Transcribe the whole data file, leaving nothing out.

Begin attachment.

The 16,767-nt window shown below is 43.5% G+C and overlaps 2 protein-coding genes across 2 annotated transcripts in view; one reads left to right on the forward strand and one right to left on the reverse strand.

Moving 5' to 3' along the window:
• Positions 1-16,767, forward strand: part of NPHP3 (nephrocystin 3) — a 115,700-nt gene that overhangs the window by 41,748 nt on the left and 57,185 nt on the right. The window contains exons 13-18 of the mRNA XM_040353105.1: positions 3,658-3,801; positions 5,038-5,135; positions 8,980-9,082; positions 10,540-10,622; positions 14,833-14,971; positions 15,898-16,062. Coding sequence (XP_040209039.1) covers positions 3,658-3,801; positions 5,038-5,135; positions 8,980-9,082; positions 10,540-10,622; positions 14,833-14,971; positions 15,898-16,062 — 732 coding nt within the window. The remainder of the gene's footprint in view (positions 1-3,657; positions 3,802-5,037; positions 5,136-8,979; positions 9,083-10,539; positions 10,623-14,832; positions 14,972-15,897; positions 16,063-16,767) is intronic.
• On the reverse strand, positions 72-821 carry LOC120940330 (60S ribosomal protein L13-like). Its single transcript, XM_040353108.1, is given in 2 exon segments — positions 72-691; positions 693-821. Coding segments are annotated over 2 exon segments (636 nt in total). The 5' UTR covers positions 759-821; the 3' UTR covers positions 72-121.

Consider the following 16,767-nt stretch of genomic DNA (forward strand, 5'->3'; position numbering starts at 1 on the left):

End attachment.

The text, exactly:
The 16,767-nt window shown below is 43.5% G+C and overlaps 2 protein-coding genes across 2 annotated transcripts in view; one reads left to right on the forward strand and one right to left on the reverse strand.

Moving 5' to 3' along the window:
• Positions 1-16,767, forward strand: part of NPHP3 (nephrocystin 3) — a 115,700-nt gene that overhangs the window by 41,748 nt on the left and 57,185 nt on the right. The window contains exons 13-18 of the mRNA XM_040353105.1: positions 3,658-3,801; positions 5,038-5,135; positions 8,980-9,082; positions 10,540-10,622; positions 14,833-14,971; positions 15,898-16,062. Coding sequence (XP_040209039.1) covers positions 3,658-3,801; positions 5,038-5,135; positions 8,980-9,082; positions 10,540-10,622; positions 14,833-14,971; positions 15,898-16,062 — 732 coding nt within the window. The remainder of the gene's footprint in view (positions 1-3,657; positions 3,802-5,037; positions 5,136-8,979; positions 9,083-10,539; positions 10,623-14,832; positions 14,972-15,897; positions 16,063-16,767) is intronic.
• On the reverse strand, positions 72-821 carry LOC120940330 (60S ribosomal protein L13-like). Its single transcript, XM_040353108.1, is given in 2 exon segments — positions 72-691; positions 693-821. Coding segments are annotated over 2 exon segments (636 nt in total). The 5' UTR covers positions 759-821; the 3' UTR covers positions 72-121.

Consider the following 16,767-nt stretch of genomic DNA (forward strand, 5'->3'; position numbering starts at 1 on the left):